It’s taken eight months for Lane’s newest club to counter-riposte from its passé to get the recognition and funding it needed from the Associated Students of Lane Community College.
Fencing Club founder and coach Carl Knoch first requested ASLCC funding in Spring 2013, but the club’s application for ratification was proposed too late in the term.
“That dragged the process out. We’re currently waiting for the funds to be transferred to our club account so we can get our equipment order in and get people fencing,” Knoch said.
Knoch got the money when the ASLCC Senate approved $3,204 for the Winter term. The Senate was not sure if it should approve the funds request, or if the ASLCC or Council of Clubs budget would provide for the request.
“Once they found a place to store the gear and hold the club meetings, it was a unanimous decision,” ASLCC Treasurer Zach Wais said. “I think it will spur student involvement, but most importantly, the money is available.”
The Fencing Club has organizational meetings every other Tuesday. The meetings are announced via Facebook and email.
“We’ll be meeting in whichever room our faculty adviser can schedule for us,” Knoch said. “We’ll also be having practices … whenever we can get gym time.”
With the funding, Knoch is hoping to buy fencing gear for 10 people.
“We also have four to five members who have their own fencing gear already. One of our biggest issues will be having enough gear to go around if our numbers grow, but we’ll cross that bridge when we get to it,” Knoch said.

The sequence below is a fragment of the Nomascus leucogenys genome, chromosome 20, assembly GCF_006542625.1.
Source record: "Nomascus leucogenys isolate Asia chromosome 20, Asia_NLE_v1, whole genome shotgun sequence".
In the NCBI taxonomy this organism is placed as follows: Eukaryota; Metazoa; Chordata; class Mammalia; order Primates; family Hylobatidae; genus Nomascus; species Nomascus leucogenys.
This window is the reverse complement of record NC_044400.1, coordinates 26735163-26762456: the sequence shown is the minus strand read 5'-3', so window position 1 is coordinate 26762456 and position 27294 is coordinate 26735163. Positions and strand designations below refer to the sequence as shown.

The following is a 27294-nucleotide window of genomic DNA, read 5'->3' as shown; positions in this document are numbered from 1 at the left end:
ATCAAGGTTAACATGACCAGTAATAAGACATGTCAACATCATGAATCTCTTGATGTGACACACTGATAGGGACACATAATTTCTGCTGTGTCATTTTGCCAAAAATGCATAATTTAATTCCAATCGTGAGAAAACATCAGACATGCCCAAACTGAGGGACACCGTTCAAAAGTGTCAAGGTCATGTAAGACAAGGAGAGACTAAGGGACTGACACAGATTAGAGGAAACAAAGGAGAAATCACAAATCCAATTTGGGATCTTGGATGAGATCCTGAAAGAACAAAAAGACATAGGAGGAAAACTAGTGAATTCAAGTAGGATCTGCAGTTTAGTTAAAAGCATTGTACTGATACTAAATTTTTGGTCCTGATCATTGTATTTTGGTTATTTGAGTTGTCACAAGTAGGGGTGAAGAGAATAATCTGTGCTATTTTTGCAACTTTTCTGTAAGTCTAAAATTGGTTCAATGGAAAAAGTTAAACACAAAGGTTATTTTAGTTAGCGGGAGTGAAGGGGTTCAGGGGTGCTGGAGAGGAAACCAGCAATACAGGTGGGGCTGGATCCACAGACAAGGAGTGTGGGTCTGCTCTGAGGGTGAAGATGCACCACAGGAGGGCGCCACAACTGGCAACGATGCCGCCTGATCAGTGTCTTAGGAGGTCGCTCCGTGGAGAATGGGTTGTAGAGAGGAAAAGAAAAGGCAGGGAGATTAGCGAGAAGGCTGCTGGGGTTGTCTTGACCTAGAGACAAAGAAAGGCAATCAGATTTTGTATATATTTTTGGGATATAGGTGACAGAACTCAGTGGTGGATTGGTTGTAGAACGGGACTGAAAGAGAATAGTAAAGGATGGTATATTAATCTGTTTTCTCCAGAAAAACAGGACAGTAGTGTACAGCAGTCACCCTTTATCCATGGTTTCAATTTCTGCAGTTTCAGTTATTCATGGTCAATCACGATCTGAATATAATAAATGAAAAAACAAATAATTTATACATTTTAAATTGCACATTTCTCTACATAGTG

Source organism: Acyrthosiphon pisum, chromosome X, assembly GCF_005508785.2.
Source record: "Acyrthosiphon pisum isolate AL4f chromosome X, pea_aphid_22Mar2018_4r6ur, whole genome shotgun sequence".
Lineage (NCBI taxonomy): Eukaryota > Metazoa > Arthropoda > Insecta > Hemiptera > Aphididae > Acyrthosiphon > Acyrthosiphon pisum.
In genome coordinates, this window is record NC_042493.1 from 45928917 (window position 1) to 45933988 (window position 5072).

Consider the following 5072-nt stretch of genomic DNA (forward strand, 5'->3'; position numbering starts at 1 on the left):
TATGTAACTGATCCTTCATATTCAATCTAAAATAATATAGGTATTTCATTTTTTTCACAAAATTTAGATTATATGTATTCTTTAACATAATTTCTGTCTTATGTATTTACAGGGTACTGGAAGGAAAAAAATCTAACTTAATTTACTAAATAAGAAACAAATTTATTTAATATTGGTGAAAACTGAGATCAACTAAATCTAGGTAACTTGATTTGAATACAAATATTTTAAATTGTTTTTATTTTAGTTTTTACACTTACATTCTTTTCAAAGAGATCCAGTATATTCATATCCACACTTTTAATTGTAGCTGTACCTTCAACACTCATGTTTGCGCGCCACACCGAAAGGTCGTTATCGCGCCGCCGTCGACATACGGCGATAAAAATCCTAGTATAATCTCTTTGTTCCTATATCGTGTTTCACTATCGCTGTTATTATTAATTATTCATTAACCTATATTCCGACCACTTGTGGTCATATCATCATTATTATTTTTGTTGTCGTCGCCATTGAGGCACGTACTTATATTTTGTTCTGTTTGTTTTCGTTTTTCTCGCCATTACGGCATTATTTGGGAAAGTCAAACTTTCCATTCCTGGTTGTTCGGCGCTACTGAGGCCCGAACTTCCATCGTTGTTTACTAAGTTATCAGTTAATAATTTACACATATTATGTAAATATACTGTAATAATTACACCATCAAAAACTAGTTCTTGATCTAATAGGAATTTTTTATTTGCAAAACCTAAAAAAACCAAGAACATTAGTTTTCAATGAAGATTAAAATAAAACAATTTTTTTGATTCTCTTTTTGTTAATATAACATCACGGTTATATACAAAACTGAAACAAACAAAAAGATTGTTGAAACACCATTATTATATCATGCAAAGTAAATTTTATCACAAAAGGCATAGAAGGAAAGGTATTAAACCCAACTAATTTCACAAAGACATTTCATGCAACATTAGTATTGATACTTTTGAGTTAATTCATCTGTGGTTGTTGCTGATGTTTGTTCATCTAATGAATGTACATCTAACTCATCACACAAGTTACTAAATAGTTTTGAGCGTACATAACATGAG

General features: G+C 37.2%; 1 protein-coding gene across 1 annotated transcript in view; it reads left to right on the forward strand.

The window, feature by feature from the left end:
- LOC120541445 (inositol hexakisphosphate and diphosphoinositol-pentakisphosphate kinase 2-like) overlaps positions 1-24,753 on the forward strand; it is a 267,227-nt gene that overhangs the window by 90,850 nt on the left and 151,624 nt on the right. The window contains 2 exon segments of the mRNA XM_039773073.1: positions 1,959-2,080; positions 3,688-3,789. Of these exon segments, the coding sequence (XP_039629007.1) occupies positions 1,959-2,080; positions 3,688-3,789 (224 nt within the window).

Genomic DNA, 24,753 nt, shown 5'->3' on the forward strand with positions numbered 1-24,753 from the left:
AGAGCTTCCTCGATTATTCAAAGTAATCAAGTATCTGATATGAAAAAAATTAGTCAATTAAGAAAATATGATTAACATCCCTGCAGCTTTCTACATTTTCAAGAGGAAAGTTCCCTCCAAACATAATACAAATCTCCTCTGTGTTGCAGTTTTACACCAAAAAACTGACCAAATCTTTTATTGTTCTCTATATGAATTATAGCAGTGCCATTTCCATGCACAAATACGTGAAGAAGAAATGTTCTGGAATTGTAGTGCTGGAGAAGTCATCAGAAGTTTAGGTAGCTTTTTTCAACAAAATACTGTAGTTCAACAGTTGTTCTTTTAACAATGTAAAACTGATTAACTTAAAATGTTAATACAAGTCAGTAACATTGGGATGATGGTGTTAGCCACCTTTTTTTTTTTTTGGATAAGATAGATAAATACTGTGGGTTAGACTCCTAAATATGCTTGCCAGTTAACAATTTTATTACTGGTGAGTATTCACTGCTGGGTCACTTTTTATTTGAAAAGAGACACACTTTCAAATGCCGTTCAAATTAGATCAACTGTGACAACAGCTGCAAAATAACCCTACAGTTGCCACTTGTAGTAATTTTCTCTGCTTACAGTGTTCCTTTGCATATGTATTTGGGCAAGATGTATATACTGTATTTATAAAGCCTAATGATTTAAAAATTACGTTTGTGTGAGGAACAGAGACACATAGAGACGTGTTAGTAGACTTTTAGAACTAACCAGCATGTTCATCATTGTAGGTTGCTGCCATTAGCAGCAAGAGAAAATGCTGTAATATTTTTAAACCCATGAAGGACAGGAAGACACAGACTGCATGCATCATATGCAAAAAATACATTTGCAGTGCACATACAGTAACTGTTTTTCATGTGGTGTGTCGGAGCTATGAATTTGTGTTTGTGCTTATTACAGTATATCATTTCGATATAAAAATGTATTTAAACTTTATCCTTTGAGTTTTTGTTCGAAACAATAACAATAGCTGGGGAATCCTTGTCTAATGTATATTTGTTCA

Knoch and others believe the new club will be successful as long as the club has a positive, inclusive environment focused on fitness and fun, and they increase the visibility and access to the sport among Lane and surrounding areas.
“I don’t know much about it, but it sounds pretty cool. If there was a match, I would go to it,”first-year Lane student Alexander Piermont said.
Knoch has helped start several fencing clubs in Virginia, including two at colleges and one public club in Charlottesville, Va. Both college clubs are still in existence. The Charlottesville Fencing Alliance is still active, with members earning medals at the national level while many young members have qualified for the Junior Olympics.
As the basketball season winds down in March, the gym will become more available. The open gym time will allow more practice time.
“Our goal is to have two (practices) per week spring term, and to be able to schedule practices at consistent times to help our members plan for them better. For now, we’re taking what’s available and trying to be flexible for the Athletic Department,” Knoch said.